What is the best way to phone from Amsterdam & Sweden? I heard you can now purchase a discardable phone with minutes only costing .20 per minute.
Hi George, I don't know about the phone; my understanding is the minutes might be cheap but you have to buy the phone or have one that works and buy a card. Check the conversations on General Europe, but in the last 10 years I've bought prepaid phone cards in each country and dialed direct. It was as easy as knowing that our country code is 1. I talked to my husband from Florence for about 10 cents a minute from a public phone. Easy, quick (sold everywhere!) and I had a little souvenir to take home. People were offering to "take them off my hands" but I did]'t give them as I was afraid they might be scamming tourists by selling empty cards for a "reduced" price.
If you use cingular (now ATT) as your cell phone carrier in the US, you are using a GSM network phone which is required for all of Europe. Cingular can extend your phone roaming and call coverage for all of Europe at a reasonable rate. I did this in 2006 and made calls using my own cell phone from London, geneva, and Paris.
Ditto on cingular - used it in germany last year (almost better reception than at home!) While its not "cheap" it is easy and convenient. Its .99 or 1.29 per min (dep on if you take their 5.99 plan= cheaper - i didnt). Just dont make 1/2 hour phone calls too many times or you get a sizeable bill when you get home... but whatever! It worked - and it was great for making next-stop hotel RSVPs from anyplace. If you need to "phone home" for more than 10 min - go to a Post office or buy a calling card, or sled keep it short and send a long email from the cafe/hotel! cheers!
This cell phone nonsense has been beaten to death. Cingular/AT&T is evil in that they won't unlock your phones for you. T-Mobile will if you have a 3 month or older account in good standing. Unlocking means you can buy a prepaid cell phone card overseas, and get FAR better per minute rates than AT&T and T-Mobile's roaming rates. Plus you have a local phone number.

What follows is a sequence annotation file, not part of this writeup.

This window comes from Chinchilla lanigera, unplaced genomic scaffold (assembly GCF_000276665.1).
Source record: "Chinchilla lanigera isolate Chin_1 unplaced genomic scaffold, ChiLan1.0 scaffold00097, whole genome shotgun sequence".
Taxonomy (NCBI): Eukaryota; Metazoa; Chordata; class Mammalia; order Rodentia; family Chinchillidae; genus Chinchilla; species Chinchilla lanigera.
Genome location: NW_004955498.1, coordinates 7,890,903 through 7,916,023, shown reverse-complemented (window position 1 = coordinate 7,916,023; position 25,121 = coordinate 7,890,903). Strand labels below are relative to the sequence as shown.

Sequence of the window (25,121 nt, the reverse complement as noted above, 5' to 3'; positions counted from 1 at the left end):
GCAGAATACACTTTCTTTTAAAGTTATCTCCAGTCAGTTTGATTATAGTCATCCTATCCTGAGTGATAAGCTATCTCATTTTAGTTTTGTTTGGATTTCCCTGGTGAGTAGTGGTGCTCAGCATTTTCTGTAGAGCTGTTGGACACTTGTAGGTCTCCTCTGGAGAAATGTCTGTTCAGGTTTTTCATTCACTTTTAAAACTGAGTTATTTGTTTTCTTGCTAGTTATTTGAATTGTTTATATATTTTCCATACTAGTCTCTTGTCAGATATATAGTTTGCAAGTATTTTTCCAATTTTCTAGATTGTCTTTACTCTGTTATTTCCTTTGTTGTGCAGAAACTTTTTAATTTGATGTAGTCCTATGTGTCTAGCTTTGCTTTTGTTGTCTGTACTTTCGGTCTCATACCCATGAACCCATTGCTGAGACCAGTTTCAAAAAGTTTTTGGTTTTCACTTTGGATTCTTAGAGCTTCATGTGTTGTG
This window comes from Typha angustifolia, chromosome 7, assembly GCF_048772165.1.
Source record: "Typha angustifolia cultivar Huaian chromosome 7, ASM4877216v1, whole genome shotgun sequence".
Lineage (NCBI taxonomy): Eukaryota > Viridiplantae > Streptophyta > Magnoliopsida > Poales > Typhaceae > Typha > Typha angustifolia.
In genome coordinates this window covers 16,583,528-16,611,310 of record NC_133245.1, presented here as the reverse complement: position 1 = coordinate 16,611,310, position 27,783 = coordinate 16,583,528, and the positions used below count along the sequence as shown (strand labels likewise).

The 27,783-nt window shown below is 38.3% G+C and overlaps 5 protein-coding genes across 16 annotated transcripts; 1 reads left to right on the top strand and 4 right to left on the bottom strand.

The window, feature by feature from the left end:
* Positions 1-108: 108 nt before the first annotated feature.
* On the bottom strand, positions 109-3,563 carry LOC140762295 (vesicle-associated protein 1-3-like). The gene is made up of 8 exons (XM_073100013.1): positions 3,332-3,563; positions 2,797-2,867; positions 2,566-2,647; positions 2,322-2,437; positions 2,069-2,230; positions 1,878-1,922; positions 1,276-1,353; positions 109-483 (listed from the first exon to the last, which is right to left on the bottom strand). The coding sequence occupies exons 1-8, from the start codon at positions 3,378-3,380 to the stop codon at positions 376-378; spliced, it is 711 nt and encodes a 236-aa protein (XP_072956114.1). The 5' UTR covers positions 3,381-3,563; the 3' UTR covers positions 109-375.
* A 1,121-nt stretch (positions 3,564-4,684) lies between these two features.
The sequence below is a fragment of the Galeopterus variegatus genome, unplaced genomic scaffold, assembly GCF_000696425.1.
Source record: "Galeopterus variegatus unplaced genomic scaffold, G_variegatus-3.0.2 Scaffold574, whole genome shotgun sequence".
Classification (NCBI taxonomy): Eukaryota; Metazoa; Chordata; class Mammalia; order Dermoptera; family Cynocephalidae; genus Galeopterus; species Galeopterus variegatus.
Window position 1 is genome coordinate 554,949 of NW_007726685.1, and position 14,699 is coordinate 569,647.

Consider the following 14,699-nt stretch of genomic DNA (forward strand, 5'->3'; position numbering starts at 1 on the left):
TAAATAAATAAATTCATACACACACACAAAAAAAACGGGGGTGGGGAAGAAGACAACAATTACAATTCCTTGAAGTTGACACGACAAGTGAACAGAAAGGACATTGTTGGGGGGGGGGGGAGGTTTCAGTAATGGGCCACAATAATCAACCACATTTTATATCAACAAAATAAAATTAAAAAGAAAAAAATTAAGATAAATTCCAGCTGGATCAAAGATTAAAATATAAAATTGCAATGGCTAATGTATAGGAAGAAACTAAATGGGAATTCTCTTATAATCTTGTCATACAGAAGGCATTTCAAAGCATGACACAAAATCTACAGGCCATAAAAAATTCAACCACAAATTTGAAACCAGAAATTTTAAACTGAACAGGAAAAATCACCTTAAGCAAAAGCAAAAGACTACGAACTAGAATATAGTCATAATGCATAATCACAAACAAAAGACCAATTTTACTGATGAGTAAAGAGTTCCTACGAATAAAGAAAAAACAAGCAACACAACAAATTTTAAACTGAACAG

Otherwise, you can buy standard prepaid calling cards at TI's, travelex desks in airports and at many newsstands. You can then make inexpensive calls home or locally from payphones or other landline phones.
I have a phone from Mobal.com. You buy the phone for $49 and it comes with a permanent phone number, international SIM card (140 countries) and all adaptors for various parts of the world. You pay no monthly fee, don't have to purchase phone cards or find a phone booth, don't have to switch SIM cards as you change countries. All calls are billed to your credit card. My parents are borrowing it now and just called me from Finland. The reception was as clear as if they called from their house a couple of miles away. I'll be taking it next week to Spain, and then my sisters will be taking it to Ireland. And Rick Steves recommends it!
Mobal's per minute rate is expensive. $1.25 per minute incoming or local calls and $1.50 to call the US from most of western Europe? Text messages 80 cents? Yuck. If you're going to one or two countries, get one card in country, and roam with that in the 2nd country. Far cheaper. Try passport or explorer SIM cards (yes, they sell phones if you need one). Global use like Mobal (90+ countries). Incoming calls usually free, incoming text usually free, and outbound rates are 30 to 90 cents for most of Europe. Incoming, if charged, is just as inexpensive.
buy local prepaid calling cards and use a phone booth. cell phones are far too expensive. Amsterdam is tough and expensive for phone cards though(still less than cell phone). they have long distance cards that work only long distance and local cards that work only local.